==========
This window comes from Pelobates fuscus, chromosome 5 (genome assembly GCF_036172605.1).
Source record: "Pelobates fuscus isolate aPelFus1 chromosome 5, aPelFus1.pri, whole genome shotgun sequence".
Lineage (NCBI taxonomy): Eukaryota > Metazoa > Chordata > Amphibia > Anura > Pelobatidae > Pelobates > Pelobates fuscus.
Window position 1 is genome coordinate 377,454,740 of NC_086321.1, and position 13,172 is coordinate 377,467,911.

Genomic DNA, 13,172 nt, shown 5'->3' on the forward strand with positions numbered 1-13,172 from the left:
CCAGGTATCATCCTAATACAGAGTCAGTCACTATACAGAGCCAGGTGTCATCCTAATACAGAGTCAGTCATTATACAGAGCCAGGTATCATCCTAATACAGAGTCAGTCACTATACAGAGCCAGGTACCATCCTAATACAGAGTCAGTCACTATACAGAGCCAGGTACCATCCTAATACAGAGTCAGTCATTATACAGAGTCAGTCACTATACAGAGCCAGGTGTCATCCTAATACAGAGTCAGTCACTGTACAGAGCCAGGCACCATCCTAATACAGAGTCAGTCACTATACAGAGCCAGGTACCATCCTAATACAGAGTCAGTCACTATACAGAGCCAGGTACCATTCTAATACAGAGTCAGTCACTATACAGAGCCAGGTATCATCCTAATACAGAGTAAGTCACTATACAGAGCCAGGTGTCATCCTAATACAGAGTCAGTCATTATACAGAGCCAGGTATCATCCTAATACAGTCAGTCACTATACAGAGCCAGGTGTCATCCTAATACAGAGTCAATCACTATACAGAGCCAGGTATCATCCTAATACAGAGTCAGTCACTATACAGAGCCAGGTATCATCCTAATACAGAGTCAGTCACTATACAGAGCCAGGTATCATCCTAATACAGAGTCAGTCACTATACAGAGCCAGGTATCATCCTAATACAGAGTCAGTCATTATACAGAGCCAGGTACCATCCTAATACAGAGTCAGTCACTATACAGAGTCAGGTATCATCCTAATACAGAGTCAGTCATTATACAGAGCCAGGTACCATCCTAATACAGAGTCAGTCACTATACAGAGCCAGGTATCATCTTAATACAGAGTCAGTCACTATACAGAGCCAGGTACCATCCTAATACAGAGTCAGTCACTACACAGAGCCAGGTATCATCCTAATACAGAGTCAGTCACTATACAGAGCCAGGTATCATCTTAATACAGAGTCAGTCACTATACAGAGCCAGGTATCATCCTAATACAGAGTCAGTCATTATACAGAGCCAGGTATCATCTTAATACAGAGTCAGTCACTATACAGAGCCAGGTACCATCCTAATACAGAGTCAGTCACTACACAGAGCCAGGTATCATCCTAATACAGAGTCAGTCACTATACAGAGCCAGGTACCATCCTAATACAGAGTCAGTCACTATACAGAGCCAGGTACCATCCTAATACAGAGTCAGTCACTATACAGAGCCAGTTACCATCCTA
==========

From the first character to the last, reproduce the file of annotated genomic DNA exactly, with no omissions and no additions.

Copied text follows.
This window comes from Pelobates fuscus, chromosome 5 (genome assembly GCF_036172605.1).
Source record: "Pelobates fuscus isolate aPelFus1 chromosome 5, aPelFus1.pri, whole genome shotgun sequence".
Lineage (NCBI taxonomy): Eukaryota > Metazoa > Chordata > Amphibia > Anura > Pelobatidae > Pelobates > Pelobates fuscus.
Window position 1 is genome coordinate 377,454,740 of NC_086321.1, and position 13,172 is coordinate 377,467,911.

Genomic DNA, 13,172 nt, shown 5'->3' on the forward strand with positions numbered 1-13,172 from the left:
CCAGGTATCATCCTAATACAGAGTCAGTCACTATACAGAGCCAGGTGTCATCCTAATACAGAGTCAGTCATTATACAGAGCCAGGTATCATCCTAATACAGAGTCAGTCACTATACAGAGCCAGGTACCATCCTAATACAGAGTCAGTCACTATACAGAGCCAGGTACCATCCTAATACAGAGTCAGTCATTATACAGAGTCAGTCACTATACAGAGCCAGGTGTCATCCTAATACAGAGTCAGTCACTGTACAGAGCCAGGCACCATCCTAATACAGAGTCAGTCACTATACAGAGCCAGGTACCATCCTAATACAGAGTCAGTCACTATACAGAGCCAGGTACCATTCTAATACAGAGTCAGTCACTATACAGAGCCAGGTATCATCCTAATACAGAGTAAGTCACTATACAGAGCCAGGTGTCATCCTAATACAGAGTCAGTCATTATACAGAGCCAGGTATCATCCTAATACAGTCAGTCACTATACAGAGCCAGGTGTCATCCTAATACAGAGTCAATCACTATACAGAGCCAGGTATCATCCTAATACAGAGTCAGTCACTATACAGAGCCAGGTATCATCCTAATACAGAGTCAGTCACTATACAGAGCCAGGTATCATCCTAATACAGAGTCAGTCACTATACAGAGCCAGGTATCATCCTAATACAGAGTCAGTCATTATACAGAGCCAGGTACCATCCTAATACAGAGTCAGTCACTATACAGAGTCAGGTATCATCCTAATACAGAGTCAGTCATTATACAGAGCCAGGTACCATCCTAATACAGAGTCAGTCACTATACAGAGCCAGGTATCATCTTAATACAGAGTCAGTCACTATACAGAGCCAGGTACCATCCTAATACAGAGTCAGTCACTACACAGAGCCAGGTATCATCCTAATACAGAGTCAGTCACTATACAGAGCCAGGTATCATCTTAATACAGAGTCAGTCACTATACAGAGCCAGGTATCATCCTAATACAGAGTCAGTCATTATACAGAGCCAGGTATCATCTTAATACAGAGTCAGTCACTATACAGAGCCAGGTACCATCCTAATACAGAGTCAGTCACTACACAGAGCCAGGTATCATCCTAATACAGAGTCAGTCACTATACAGAGCCAGGTACCATCCTAATACAGAGTCAGTCACTATACAGAGCCAGGTACCATCCTAATACAGAGTCAGTCACTATACAGAGCCAGTTACCATCCTA